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3D printing and the new shape of industrial manufacturing

Description: Surely, the potential of 3D printing (3DP) has captured the popular imagination. From jet engine parts to made-to-fit bikinis, the technology is being hailed as a revo- lution in how products are manufactured. According to estimates, the global 3DP printer market is poised to hit $6 billion by 2017 from $2.2 billion in 2012, with global shipments of printers costing less than $100,000 expected to reach about 98,000 in 2014, roughly twice as many as in 2013.1,2 But in the heartland of US indus- trial manufacturing, 3DP appears more on an evolutionary track, as companies large and small shape 3DP programs—and as 3DP printers, software and materials science advance. What they’re discovering is not just how the technology can build upon traditional manufacturing processes, but perhaps more important, how it can potentially produce products well beyond the scope of traditional manufacturing. To help get a clearer picture, PwC surveyed over 100 industrial manufacturers, from small contract manufacturers to multina- tionals (referred to in this report as “PwC Innovations Survey”).3 The overarching story is one of sprinters and sideliners. Two-thirds of manufacturers surveyed are currently implementing 3DP in some way (either experimenting on how to use the technology, or already using it for prototypes or final products). One in four said they plan to adopt 3DP some time in the future. Based on this survey, interviews with industry leaders and a PwC analysis surrounding the economics of 3DP, we explore how and why companies are bringing this technology closer to an effec- tual tipping point of adoption. Applying 3DP for rapid prototyping is nothing new for many manufacturers. It enables them (and their suppliers) to sidestep the often laborious, costly and expensive traditional processes—the production of casts, molds and dies, the milling and lathing and other machine work, and finally, The PwC Innovations Survey found that 25% of manufacturers are currently implementing 3DP technology for prototyping only, that 10% are using 3DP for both prototyping and the production of final parts; only 1% is using the technology expressly for final product production.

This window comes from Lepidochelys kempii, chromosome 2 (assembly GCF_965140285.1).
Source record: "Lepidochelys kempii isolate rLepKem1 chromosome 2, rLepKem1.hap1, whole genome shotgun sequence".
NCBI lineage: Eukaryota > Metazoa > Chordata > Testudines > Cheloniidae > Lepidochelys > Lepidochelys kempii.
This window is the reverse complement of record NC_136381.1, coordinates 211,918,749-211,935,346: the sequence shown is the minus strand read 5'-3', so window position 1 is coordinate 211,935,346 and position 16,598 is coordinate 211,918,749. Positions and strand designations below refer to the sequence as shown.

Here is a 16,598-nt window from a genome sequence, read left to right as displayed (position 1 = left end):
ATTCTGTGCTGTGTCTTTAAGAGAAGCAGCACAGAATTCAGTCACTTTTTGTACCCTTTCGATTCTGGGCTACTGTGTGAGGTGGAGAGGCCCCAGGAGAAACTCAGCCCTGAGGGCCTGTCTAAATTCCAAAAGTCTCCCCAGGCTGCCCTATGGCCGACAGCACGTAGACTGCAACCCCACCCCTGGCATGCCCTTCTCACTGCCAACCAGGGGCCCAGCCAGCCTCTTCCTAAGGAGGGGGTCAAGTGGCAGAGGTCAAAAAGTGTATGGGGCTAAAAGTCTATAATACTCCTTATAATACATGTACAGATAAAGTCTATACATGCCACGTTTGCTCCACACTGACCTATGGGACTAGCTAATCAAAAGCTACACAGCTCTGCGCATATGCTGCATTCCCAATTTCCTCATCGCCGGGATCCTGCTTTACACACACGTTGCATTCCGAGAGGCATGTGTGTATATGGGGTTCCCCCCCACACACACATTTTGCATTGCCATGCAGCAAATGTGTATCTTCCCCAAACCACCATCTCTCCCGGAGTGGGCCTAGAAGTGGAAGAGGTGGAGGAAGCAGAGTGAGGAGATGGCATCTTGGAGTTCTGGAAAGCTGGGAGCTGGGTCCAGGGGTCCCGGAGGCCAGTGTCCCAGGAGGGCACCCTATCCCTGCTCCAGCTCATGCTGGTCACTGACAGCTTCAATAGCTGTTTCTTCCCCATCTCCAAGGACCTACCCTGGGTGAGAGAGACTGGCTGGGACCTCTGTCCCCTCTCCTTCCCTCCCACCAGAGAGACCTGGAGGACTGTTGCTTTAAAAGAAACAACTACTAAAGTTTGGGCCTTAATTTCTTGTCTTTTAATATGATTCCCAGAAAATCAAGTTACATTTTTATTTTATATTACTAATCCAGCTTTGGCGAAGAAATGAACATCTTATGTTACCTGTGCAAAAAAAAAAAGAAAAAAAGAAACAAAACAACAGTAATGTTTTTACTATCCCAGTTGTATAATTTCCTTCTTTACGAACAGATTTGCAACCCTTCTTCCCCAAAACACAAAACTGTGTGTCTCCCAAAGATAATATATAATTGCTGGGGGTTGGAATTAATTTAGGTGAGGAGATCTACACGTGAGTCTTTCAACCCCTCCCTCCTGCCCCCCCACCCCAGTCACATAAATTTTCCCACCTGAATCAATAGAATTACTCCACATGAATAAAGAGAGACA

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Domain: Electronics
Category: Photo
3D printing and the
new shape of industrial
June 2014

In conjunction with

Table of contents
1 Introduction: 3D printing’s growth spurt
2 3DP-powered R&D
4 The longest mile: From prototyping to final product
7 Reaching the 99%: Small and medium manufacturers
10 Can 3DP shrink the supply chain?
15 3DP and the industrial worker: Awkward bedfellows?
16 Shaping your ... See more

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